1606997483I can think of three possible meanings for the title of this comic. In my youth, ‘bumf’ was short for ‘bumfluff’, the fine hair that grows on the faces of teenage boys. That meaning is irrelevant. More recently, ‘bumf’ has signified the kind of material that people put stickers on their letter-boxes in a futile attempt to stave it off. Given that Joe Sacco’s reputation rests on meticulous journalism, and this book is scurrilous, quasi-libellous satire, perhaps the title suggests that this book is filling in time until he gets back to his real work. If so it’s ironic, because this is as serious a piece of commentary as you’re ever likely to come across.

The third possible meaning is indicated by the book’s subtitle, ‘I Buggered the Kaiser’. But perhaps, given that Sacco writes US English, that meaning would require the form ‘buttf’. (For reasons I don’t understand, anal rape of adult males is fair game for US humorists and satirists, unlike just about any other class of sexual nastiness.)

Anyhow, in Bumf Sacco casts aside his responsible-journalist persona and emerges as a satirist in the tradition of early Robert Crumb and pre-Maus Art Spiegelman. The front cover has an inset caricature of Richard Nixon, archetypal abuser of presidential authority, saying, ‘My name is Barack Obama … and I approve this message.’ Obama’s name is never mentioned again, but the main storyline – or one of them, the other one is the World War I epic referred to in the subtitle – features a resurrected Nixon who presides over the post-Abu Graibh, post-Snowden world of US surveillance, drones, rendition and torture machinery, and wonders, among other things, why there’s a beautiful Black woman in his bed.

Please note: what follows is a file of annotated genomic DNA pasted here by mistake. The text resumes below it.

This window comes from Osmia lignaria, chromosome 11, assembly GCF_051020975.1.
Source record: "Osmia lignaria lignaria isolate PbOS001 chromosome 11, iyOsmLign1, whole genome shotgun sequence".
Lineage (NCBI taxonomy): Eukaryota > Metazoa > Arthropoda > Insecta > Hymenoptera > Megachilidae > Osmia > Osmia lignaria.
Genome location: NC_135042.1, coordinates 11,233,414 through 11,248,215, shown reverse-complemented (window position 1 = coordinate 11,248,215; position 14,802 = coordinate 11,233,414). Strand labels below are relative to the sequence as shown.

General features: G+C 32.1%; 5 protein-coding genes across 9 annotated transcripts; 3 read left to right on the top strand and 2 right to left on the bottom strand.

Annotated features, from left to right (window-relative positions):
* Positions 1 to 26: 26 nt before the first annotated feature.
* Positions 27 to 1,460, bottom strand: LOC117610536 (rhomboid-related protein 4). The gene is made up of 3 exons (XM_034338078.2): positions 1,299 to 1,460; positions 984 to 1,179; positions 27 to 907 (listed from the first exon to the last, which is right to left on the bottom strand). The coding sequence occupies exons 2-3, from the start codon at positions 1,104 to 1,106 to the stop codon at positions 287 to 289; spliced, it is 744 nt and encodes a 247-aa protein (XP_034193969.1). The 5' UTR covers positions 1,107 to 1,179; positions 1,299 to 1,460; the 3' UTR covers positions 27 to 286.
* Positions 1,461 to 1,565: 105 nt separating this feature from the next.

There’s full frontal nudity on most pages, and quite a bit of it is en masse. And though the naked people tend to be plump and hedonistically involved, there’s something desperately pathetic about them – like the souls in Gustav Doré’s Inferno1sacco